When the average actor or comedian starts talking about their musical aspirations, it often seems like a vanity project. In the case of Matt Berry, not only is his music great, but it makes me wonder if he is a musician that moonlights as a comedic actor. Music and acting aren’t the only art forms that Matt excels at, however, as he has written for the stage and screen and is also a painter.
Matt Berry first came into international prominence after acting on the 2004 U.K. cult comedy Garth Marenghi’s Darkplace. This led to Matt appearing on other U.K. hits like The Mighty Boosh and The IT Crowd. Roles in the U.S. ultimately followed, including parts on Community, Aqua Teen Hunger Force, Portlandia and The SpongeBob Movie: Sponge Out Of Water. Most notably, Matt won a BAFTA award for Best Male Comedy Performance last year for Toast Of London, a series which he co-created.
As a musician, Matt has completed five studio albums, beyond music written for TV and theatrical projects. His newest work is The Small Hours, which will be released through the Acid Jazz label. A follow-up to 2014’s Music For Insomniacs, Hours is Matt’s first attempt at using a live band in the studio for one of his albums. His touring in support of Hours, with The Maypoles in tow, begins in October.
Downtown caught up with Matt Berry for some Q&A over e-mail. Beyond his official website, Matt’s musical career can be followed via the Twitter account @MattBerryMusic.
A lot of people first found out about you through your work as a comic and actor. Do you see yourself as a musician first and foremost?
Matt Berry: I try not to see myself as anything as that would be embarrassing. But if I had to label myself, I’d probably say I was an artist due to the fact that I enjoy working within the arts on different platforms, of which comedy is just one.
Your first studio album came out in the mid-1990s, and I believe it was more than a decade until your second solo album came out. Did you have hesitation about putting out music as Matt Berry — as opposed to co-writing a musical like AD/BC — because you had become known as an actor and comic?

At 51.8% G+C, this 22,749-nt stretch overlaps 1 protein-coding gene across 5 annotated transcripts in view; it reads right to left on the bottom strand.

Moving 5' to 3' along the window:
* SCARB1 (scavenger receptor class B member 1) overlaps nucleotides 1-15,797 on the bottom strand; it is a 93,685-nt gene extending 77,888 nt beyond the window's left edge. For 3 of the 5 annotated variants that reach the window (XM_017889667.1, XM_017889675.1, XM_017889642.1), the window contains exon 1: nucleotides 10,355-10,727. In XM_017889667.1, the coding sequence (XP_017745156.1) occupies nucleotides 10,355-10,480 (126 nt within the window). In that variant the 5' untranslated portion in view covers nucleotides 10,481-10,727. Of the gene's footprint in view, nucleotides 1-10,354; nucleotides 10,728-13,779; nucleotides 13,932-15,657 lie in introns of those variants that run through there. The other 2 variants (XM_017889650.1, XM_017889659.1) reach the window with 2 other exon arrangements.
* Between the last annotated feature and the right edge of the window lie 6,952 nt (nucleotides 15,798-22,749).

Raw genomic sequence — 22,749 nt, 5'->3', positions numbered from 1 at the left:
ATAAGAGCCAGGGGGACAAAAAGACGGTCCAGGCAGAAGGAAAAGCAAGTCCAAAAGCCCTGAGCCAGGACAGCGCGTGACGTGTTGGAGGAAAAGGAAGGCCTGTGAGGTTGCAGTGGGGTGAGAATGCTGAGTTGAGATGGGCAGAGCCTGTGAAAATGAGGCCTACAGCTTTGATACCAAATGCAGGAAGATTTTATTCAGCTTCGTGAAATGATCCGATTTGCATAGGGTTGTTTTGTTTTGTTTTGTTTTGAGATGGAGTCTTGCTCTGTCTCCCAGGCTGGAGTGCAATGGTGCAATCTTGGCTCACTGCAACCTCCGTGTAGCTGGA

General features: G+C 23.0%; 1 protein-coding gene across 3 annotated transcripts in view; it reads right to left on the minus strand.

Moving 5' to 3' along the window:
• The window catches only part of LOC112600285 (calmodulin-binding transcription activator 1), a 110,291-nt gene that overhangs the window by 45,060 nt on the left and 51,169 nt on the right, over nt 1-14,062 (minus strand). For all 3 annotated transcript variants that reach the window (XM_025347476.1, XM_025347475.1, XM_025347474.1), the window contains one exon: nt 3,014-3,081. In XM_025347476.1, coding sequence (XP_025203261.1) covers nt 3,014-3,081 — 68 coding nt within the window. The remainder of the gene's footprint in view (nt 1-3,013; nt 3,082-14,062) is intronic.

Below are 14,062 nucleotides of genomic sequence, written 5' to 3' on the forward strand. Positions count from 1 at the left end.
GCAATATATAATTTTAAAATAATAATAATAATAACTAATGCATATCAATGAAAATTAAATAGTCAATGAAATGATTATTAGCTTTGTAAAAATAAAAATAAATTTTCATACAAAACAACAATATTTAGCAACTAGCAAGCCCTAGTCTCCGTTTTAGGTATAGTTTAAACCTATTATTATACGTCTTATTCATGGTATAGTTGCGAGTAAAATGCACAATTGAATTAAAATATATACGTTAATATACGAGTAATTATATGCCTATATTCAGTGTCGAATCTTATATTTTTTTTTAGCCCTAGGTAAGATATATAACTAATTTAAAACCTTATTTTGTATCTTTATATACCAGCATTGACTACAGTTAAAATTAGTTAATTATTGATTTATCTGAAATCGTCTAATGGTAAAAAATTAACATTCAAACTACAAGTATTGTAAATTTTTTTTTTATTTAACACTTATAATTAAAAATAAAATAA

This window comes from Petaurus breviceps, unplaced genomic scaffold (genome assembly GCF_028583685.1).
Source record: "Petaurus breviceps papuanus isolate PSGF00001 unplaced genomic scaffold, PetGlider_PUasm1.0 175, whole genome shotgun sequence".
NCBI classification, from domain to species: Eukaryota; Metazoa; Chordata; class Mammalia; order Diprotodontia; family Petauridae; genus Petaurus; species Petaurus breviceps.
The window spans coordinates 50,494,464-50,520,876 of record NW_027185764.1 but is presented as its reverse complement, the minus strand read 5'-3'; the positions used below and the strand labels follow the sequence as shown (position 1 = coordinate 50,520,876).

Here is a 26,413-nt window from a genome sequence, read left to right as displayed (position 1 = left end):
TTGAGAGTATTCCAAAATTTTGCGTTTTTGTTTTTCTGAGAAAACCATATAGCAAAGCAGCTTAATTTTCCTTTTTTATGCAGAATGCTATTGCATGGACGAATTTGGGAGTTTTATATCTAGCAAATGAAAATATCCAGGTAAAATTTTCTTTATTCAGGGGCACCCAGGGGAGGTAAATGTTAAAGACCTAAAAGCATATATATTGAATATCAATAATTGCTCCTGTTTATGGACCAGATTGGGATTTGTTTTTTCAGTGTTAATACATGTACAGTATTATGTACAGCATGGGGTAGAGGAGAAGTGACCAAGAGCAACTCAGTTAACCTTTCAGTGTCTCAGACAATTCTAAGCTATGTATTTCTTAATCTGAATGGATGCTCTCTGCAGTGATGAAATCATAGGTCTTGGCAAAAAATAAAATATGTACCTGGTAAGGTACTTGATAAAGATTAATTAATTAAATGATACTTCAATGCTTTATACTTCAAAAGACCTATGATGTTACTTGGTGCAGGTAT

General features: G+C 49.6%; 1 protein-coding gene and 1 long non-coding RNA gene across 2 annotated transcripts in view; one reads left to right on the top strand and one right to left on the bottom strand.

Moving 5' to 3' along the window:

MB: I never cared. It’s only ever been a problem for journalist and reviewers who need to compartmentalize you. Like I said, I’m interested in different art forms and see nothing odd about working on a song one day, and then writing a script the next. This whole issue and slight suspicion of someone doing more than one thing exists only in the head of the critic/journalist and certainly not in my head, nor the audience who know my work.
Have you ever performed live in New York City?
MB: Yes, I performed at the Secret Policeman’s Ball at Radio City Music Hall and loved every minute.
Do you have plans to perform live in New York anytime soon?
MB: I’d love to.
Aside from your new album, what’s coming up for you career-wise?
MB: I’m writing a film with Arthur Matthews, co-writer of Toast Of London, and I also have some ideas for a new set of paintings.
Is there an accomplishment related to your musical career that you’re most proud of?
MB: Playing the Royal Albert Hall probably, but nothing really beats that first moment when you hold your first vinyl record in your hands and see your name in brackets under your song title. From that moment, it feels real.
You were very early when it came to doing a podcast and hosting Internet radio. Are you tech-oriented in most facets of your life?
MB: Not really, it’s all about ideas. If I have an idea I’ll learn the technology needed to realize it. That could involve becoming a better engineer in the studio, or learning the basics of radio.
When you’re not busy with your career, how do you like to spend your free time?
MB: I’m bloody lucky so far to be having a career that is also what I would be doing in my spare time anyway, so I never feel like I’m having time off. When I’m not working I’ll spend time with loved ones.
Is there something that you wish more people knew about Matt Berry?
MB: There most definitely is not. I feel people probably know too much as it is.
Finally, Matt, any last words for the kids?
MB: I still believe that the best art — be it music, comedy, painting, etc. — is the art that hasn’t been asked for, or is expected.